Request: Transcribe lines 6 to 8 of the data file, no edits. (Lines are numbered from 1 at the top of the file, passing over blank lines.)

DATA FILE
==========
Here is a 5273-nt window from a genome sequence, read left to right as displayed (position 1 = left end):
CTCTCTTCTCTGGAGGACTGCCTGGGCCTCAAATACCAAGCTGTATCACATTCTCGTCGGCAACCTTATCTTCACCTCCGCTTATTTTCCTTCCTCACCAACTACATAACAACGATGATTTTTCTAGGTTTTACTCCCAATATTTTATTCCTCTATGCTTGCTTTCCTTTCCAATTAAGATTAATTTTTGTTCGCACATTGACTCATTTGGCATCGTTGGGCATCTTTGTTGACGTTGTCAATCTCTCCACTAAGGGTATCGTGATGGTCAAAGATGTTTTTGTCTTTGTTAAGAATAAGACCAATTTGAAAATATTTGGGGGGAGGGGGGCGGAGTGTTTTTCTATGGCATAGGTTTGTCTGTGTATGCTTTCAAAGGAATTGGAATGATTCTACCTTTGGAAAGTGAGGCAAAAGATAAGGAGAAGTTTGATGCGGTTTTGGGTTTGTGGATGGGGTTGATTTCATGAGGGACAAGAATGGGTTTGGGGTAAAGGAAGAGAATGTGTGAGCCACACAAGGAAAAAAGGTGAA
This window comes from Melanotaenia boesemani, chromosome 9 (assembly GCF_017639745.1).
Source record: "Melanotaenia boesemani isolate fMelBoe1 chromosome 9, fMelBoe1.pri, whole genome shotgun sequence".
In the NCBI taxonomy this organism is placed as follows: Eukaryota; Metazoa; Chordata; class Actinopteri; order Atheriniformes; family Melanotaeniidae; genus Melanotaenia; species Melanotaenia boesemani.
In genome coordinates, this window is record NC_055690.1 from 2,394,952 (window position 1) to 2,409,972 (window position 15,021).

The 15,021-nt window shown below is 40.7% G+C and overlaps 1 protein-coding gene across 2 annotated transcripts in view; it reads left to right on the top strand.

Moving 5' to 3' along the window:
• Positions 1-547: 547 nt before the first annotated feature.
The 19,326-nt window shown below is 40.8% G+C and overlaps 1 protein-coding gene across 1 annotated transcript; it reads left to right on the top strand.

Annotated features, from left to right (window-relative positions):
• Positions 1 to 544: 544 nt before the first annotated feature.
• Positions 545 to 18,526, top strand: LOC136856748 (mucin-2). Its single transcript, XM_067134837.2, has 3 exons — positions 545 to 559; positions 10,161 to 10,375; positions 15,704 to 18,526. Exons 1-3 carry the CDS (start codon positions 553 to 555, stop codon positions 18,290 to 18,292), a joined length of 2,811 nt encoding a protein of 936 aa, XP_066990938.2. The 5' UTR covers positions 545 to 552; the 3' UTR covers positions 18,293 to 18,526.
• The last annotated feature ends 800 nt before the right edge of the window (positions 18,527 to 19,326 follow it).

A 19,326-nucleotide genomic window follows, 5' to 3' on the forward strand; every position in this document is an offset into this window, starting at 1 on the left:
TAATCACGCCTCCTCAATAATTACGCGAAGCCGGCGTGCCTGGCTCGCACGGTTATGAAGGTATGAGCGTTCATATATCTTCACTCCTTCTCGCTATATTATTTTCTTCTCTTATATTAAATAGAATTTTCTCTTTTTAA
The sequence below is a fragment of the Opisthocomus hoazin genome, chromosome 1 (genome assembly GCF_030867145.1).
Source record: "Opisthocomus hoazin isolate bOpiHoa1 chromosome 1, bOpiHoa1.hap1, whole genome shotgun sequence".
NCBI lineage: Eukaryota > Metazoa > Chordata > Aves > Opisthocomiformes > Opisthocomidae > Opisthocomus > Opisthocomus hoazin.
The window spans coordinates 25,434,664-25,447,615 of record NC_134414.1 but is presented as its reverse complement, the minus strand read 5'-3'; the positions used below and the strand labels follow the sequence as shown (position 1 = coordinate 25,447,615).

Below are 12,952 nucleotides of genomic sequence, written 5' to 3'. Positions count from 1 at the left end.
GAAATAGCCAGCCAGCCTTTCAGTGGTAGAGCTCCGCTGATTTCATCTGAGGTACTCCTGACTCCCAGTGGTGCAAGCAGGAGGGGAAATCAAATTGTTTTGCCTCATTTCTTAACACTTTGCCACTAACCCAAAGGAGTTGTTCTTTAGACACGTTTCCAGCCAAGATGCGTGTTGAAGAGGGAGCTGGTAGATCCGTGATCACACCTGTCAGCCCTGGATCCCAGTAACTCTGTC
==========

In genome coordinates, this window is record NC_055690.1 from 2,394,952 (window position 1) to 2,409,972 (window position 15,021).

The 15,021-nt window shown below is 40.7% G+C and overlaps 1 protein-coding gene across 2 annotated transcripts in view; it reads left to right on the top strand.

Moving 5' to 3' along the window: